By Lucus Johnson
NASHVILLE, Tenn. (TSU News Service) – Tennessee State University is using funding it was awarded to help facilitate a national service initiative involving 10 other higher education institutions in the southeast region.
Following a competitive grant process, TSU received $447,000 in June from the Corporation for National and Community Service (CNCS), the agency that leads the national Martin Luther King, Jr. Day of Service.
“Dr. Martin Luther King, Jr. believed in service, and this initiative falls in line with not just his belief, but TSU’s motto – Think. Work. Serve,” said TSU President Glenda Glover. “We’re proud that TSU was selected as one of six institutions to help lead this national service project.”
TSU’s Center for Service Learning and Civic Engagement was one of six organizations to receive federal and matching funds from CNCS to mobilize volunteers to honor King’s memory through service projects. TSU then provided the 10 regional HBCUs with mini-grants up to $4,400.
Some of the institutions used the grants for activities in January, while others are doing theirs through August. The activities include community beautification, disaster relief initiatives, and financial literacy and on-site education events.
Specifically at TSU, which performed its activities the first weekend in April, students and community volunteers packed disaster relief boxes, helped workers at Second Harvest Food Bank of Middle Tennessee, and partnered with the Nashville Area American Red Cross to help install smoke detectors in homes.
Carrie Grishaber was one of several workers with the American Red Cross who were with students when they visited homes to promote fire safety.
“This benefits the community because we get the students really involved in the neighborhoods,”Grishaber said. “People get to see the Red Cross and college students together, making a positive difference.”
TSU student Tyler Lewis was one of the more than 400 individuals who signed up to participate in TSU’s MLK Day of Service. She was in one of the groups that visited homes near the college to teach people how to be prepared for home fires and to install smoke alarms where needed.
“I know this will help the community,” said Lewis, an 18-year-old psychology major. “Lives are lost every year due to not knowing, or not understanding, ways to protect yourself when it comes to fire.”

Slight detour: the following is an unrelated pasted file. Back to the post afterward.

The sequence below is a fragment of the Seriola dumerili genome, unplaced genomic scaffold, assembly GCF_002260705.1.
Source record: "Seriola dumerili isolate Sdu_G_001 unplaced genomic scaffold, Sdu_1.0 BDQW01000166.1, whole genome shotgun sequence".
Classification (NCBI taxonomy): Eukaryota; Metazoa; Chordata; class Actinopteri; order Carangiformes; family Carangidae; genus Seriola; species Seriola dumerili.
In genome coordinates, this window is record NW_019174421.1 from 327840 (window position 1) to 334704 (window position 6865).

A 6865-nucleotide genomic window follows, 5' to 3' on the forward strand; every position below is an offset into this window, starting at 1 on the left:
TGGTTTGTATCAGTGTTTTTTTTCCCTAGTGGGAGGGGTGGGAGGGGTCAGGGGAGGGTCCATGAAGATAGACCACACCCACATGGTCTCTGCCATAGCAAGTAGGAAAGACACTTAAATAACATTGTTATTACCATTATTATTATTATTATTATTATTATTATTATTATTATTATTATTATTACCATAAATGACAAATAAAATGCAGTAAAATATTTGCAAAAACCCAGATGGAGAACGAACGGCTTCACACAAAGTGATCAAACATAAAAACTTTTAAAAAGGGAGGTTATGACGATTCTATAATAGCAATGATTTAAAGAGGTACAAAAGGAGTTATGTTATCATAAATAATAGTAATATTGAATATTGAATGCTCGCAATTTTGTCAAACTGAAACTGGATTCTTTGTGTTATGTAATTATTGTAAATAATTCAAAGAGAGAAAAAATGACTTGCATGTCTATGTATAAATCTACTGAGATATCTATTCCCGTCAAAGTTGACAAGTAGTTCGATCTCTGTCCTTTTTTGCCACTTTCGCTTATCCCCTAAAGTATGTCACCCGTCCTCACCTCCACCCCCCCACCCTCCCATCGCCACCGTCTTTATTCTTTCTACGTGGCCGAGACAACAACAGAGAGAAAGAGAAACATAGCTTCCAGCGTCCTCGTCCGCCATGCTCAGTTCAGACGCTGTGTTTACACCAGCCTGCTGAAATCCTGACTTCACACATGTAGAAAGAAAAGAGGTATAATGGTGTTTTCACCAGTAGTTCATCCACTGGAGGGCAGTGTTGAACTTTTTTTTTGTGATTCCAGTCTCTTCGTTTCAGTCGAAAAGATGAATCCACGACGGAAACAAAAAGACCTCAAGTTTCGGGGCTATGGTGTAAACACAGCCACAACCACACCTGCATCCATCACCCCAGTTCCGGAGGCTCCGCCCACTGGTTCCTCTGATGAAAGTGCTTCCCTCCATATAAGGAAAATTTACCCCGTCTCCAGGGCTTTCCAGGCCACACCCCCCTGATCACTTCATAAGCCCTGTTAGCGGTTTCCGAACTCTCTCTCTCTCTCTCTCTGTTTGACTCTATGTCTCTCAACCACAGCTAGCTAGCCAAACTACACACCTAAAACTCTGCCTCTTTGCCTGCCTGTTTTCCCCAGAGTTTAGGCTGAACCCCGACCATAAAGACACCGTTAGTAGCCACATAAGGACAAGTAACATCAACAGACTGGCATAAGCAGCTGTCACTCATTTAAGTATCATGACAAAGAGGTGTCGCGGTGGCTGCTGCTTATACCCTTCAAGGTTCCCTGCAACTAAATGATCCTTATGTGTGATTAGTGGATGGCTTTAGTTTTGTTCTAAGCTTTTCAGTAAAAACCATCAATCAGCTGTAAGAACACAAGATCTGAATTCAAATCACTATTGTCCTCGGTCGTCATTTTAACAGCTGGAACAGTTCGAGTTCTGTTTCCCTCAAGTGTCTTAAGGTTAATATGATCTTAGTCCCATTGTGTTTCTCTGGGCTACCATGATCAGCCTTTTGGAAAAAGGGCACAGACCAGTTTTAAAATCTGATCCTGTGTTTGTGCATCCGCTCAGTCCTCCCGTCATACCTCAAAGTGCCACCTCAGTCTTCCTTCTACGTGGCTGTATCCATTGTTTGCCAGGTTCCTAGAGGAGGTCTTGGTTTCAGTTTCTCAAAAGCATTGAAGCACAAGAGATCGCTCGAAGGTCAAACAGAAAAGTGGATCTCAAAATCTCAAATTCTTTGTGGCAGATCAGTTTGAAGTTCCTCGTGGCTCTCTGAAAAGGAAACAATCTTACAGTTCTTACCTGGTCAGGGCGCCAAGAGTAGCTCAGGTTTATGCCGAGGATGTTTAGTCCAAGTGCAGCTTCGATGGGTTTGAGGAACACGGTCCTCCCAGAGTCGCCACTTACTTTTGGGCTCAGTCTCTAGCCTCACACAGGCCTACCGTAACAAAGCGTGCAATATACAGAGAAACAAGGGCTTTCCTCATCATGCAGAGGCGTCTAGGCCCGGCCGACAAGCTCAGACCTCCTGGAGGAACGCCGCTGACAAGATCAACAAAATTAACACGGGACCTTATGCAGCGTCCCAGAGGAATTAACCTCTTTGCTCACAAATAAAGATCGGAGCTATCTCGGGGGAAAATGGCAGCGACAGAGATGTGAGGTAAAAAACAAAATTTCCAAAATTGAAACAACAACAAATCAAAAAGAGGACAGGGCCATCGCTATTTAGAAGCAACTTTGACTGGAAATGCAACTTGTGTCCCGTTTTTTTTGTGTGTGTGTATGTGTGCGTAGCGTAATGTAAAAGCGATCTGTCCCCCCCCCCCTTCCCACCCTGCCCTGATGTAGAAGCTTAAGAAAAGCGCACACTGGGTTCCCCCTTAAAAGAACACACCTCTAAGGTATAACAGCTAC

At Second Harvest Food Bank, volunteer services manager Stacie Denton said she’s grateful for TSU’s volunteer service.
“Volunteers are critical to our day-to-day operations and provide invaluable support in the fight against hunger in Middle Tennessee,” Denton said.
TSU junior Christina Young said the activities give her and other students a chance “to give back.”
“I think it’s very important to give back and be aware of other surroundings,” said the 21-year-old Young, who is majoring in mass communications. “This makes you not just think about yourself, but think about others.”
Established in 1993, CNCS engages more than five million Americans in service through different programs each year. The funding is intended to get more Americans to observe the MLK federal holiday as a day of service in communities, and encourage them to make a long-term commitment to community service.
“We want people to realize that Dr. King’s holiday is not just a day off,” said Shirley Nix-Davis, director of a youth empowerment program at TSU and one of the MLK Day of Service project directors. “But it’s an opportunity to serve, and continue serving throughout the year.”
The colleges and universities that received mini-grants from TSU are Albany State University, American Baptist College, Benedict College, Clinton College, Dillard University, Huston-Tillotson University, Jackson State University, Morehouse College, Southern University and A&M College, and Talladega College.